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Revista Brasileira de Anestesiologia

Print version ISSN 0034-7094On-line version ISSN 1806-907X

Rev. Bras. Anestesiol. vol.54 no.4 Campinas July/Aug. 2004 



Epidural caudal block: evaluation of length of analgesia with the association of lidocaine, fentanyl and clonidine*


Bloqueo peridural sacral: evaluación de la duración de la analgesia con el uso asociado de lidocaína, fentanil y clonidina



Carlos Alberto de Souza Martins, TSA, M.D.I; Pedro Wanderley de Aragão, M.D.II; João de Oliveira Prazeres, M.D.III; Mahiba Mattar Rahbani de Souza Martins, M.D.IV

IResponsável pelo Serviço de Anestesiologia da Clínica São Marcos, São Luís MA; Professor Adjunto da Disciplina de Farmacologia da UFMA; Mestre em Ciências da Saúde pela UFMA
IIProfessor Adjunto da Disciplina de Farmacologia da UFMA; Coordenador do Centro de Estudos da Clínica São Marcos; Mestre em Ciências da Saúde pela UFMA; Membro Ativo da Associação Médica Brasileira; Membro da Sociedade Brasileira de Farmacologia e de Terapêutica Experimental; Membro da Sociedade Brasileira para o Progresso da Ciência; Membro da Sociedade Brasileira para o Estudo da Dor
IIProfessor Adjunto da Disciplina de Anatomia da UFMA; Mestre em Ciências da Saúde pela UFMA
IVProfessor Adjunto da Disciplina de Farmacologia da UFMA; Mestre em Ciências da Saúde pela UFMA





BACKGROUND AND OBJECTIVES: The association of different substances to local anesthetics aims to improve the blockade quality and prolonging analgesia. The aims of this study were to compare the effectiveness of the association of clonidine, clonidine and fentanyl, and fentanyl, to lidocaine for postoperative analgesia.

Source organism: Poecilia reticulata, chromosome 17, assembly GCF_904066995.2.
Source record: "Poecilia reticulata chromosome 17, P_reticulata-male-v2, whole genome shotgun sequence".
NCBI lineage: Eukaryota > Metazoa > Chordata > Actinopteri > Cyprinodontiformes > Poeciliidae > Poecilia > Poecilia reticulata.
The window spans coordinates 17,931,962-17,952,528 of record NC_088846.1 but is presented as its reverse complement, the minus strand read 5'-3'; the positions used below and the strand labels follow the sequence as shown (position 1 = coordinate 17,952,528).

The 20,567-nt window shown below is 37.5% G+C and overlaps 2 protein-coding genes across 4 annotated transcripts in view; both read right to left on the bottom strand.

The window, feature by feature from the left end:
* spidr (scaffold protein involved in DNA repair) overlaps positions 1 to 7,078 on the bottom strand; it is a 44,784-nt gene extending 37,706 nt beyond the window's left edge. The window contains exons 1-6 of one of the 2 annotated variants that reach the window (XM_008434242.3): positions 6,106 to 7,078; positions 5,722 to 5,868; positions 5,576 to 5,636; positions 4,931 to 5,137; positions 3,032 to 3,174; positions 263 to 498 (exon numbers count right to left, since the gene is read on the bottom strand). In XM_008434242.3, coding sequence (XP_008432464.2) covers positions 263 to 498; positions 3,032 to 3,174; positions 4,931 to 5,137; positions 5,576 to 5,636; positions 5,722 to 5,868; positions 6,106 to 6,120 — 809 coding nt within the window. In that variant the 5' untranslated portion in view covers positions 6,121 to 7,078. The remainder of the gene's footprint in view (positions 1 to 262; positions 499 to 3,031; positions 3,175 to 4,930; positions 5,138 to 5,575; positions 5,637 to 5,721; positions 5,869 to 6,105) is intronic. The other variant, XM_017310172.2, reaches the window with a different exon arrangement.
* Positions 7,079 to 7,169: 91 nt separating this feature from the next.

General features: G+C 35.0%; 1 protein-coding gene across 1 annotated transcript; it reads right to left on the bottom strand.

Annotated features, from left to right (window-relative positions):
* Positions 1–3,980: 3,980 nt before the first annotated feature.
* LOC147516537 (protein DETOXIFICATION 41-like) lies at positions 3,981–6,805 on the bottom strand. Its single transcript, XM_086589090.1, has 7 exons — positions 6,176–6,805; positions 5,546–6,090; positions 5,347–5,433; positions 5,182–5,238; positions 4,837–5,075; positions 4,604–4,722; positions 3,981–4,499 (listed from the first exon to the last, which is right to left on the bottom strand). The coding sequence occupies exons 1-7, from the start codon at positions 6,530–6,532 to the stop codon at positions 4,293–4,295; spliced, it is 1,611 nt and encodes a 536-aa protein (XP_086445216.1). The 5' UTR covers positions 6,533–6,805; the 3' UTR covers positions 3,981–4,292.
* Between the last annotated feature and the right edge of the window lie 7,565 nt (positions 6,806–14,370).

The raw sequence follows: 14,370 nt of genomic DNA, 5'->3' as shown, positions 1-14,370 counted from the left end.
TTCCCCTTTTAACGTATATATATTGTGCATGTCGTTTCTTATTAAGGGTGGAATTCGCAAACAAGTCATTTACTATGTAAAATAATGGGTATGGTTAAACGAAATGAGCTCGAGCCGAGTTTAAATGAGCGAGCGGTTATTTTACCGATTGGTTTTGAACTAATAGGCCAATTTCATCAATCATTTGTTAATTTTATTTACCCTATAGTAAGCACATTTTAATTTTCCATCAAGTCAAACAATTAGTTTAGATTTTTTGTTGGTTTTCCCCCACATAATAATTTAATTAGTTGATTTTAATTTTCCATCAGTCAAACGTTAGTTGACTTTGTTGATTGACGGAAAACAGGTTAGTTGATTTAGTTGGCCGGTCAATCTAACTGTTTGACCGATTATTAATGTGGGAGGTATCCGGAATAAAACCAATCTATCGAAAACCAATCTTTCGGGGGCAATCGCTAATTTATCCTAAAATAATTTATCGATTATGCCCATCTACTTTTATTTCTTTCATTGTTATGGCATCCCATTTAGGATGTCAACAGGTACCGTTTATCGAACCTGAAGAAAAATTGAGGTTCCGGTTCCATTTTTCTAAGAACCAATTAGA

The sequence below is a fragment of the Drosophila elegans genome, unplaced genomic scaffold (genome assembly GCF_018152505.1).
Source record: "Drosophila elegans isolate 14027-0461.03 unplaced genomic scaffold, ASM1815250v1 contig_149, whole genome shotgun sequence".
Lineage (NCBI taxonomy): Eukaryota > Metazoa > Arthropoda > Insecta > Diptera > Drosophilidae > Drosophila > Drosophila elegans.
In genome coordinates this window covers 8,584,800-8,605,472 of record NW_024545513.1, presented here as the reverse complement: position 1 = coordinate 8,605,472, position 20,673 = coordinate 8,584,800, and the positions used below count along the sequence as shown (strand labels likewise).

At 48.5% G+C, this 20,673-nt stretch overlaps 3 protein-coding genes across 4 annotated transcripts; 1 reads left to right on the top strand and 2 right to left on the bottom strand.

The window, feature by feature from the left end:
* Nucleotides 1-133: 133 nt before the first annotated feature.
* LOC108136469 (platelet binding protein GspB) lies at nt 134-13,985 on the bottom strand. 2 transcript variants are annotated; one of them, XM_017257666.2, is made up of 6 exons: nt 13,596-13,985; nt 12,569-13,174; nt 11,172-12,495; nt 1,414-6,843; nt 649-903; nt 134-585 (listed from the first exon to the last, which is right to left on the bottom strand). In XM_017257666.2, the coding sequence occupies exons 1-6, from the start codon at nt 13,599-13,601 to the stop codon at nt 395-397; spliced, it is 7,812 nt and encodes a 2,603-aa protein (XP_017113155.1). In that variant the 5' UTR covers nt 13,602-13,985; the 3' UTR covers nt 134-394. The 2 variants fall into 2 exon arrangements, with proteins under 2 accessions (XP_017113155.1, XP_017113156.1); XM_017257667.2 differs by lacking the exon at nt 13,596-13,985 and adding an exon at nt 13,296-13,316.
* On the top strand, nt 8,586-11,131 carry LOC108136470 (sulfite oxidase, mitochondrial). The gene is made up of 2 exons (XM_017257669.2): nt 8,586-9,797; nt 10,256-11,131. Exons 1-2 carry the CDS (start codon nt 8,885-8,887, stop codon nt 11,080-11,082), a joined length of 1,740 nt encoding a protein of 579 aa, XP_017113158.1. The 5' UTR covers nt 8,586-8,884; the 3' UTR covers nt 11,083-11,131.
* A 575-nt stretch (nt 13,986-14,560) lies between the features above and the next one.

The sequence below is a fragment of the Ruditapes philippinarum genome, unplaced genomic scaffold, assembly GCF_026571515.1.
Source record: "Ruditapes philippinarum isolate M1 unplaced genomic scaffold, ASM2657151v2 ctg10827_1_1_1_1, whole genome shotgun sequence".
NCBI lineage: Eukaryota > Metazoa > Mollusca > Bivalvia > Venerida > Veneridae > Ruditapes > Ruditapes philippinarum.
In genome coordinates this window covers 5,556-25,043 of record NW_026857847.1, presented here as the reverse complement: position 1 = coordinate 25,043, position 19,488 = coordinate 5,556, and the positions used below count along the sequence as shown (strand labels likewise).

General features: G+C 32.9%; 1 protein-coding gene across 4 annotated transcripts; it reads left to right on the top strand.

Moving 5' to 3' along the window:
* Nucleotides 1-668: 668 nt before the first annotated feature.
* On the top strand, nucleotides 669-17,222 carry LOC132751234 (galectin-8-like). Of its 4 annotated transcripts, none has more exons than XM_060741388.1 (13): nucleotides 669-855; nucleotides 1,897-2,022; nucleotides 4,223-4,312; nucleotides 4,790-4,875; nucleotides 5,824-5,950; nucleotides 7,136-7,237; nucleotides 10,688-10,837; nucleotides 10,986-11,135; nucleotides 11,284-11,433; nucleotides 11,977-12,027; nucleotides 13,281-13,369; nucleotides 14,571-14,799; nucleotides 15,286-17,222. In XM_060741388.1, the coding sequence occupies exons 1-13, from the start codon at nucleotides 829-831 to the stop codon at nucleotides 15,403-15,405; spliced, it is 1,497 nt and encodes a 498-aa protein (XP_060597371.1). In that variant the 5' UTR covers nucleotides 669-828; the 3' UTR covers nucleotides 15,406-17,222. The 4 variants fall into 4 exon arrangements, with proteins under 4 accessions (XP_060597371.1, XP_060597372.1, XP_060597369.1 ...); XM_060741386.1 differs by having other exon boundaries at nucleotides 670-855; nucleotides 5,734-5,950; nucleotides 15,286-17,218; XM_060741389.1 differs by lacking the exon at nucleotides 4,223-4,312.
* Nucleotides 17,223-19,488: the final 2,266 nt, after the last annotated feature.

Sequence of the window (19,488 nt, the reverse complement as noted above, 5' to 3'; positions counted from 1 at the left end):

METHODS: Participated in this study 64 patients aged 23 years or above, physical status ASA I or II, undergoing to orificial proctologic surgery under epidural caudal anesthesia. Patients were distributed in 4 groups of 16: group I (lidocaine alone); group II (lidocaine and fentanyl); group III (lidocaine, fentanyl and clonidine); and group IV (lidocaine and clonidine). The quality of sensory and motor blockade were compared.
RESULTS: There has been no difference in onset and maximum block level among groups. Absence of motor block was the most frequent result, found in about 64% of patients. Analgesia length was different among groups, being more significant in group III.
CONCLUSIONS: Clonidine, associated or not to fentanyl, has prolonged postoperative analgesia after epidural caudal blockade with lidocaine.

Key Words: ANALGESICS, Opioids: fentanyl; ANESTHETIC TECHNIQUES, Regional: epidural caudal block; POSTOPERATIVE ANALGESIA: clonidine, lidocaine, regional block


JUSTIFICATIVA Y OBJETIVOS: La asociación de diferentes substancias a los anestésicos locales es hecha con el objetivo de mejorar la cualidad del bloqueo y prolongar la duración de la analgesia. El objetivo de este trabajo fue comparar la eficacia de la asociación de clonidina, clonidina y fentanil y de fentanil a la lidocaína, en el tiempo de analgesia pós-operatoria.
MÉTODO: El estudio envolvió 64 pacientes con edad igual o superior a 23 años, estado físico I ó II (ASA), escalados para cirugía proctológica orificial, sometidos a anestesia peridural sacral. Los pacientes fueron distribuidos en 4 grupos de 16: grupo I (lidocaína aislada), grupo II (lidocaína y fentanil), grupo III (lidocaína, fentanil y clonidina) y grupo IV (lidocaína y clonidina). Se compararon las características de los bloqueos sensitivo y motor.
RESULTADOS: No hubo diferencia entre la latencia, bien como en el nivel máximo de bloqueo entre los grupos. La ausencia de bloqueo motor fue el resultado más frecuente, encontrado en cerca de 64% de los pacientes. El intervalo de analgesia fue diferente entre los grupos, siendo más significativo en el grupo III.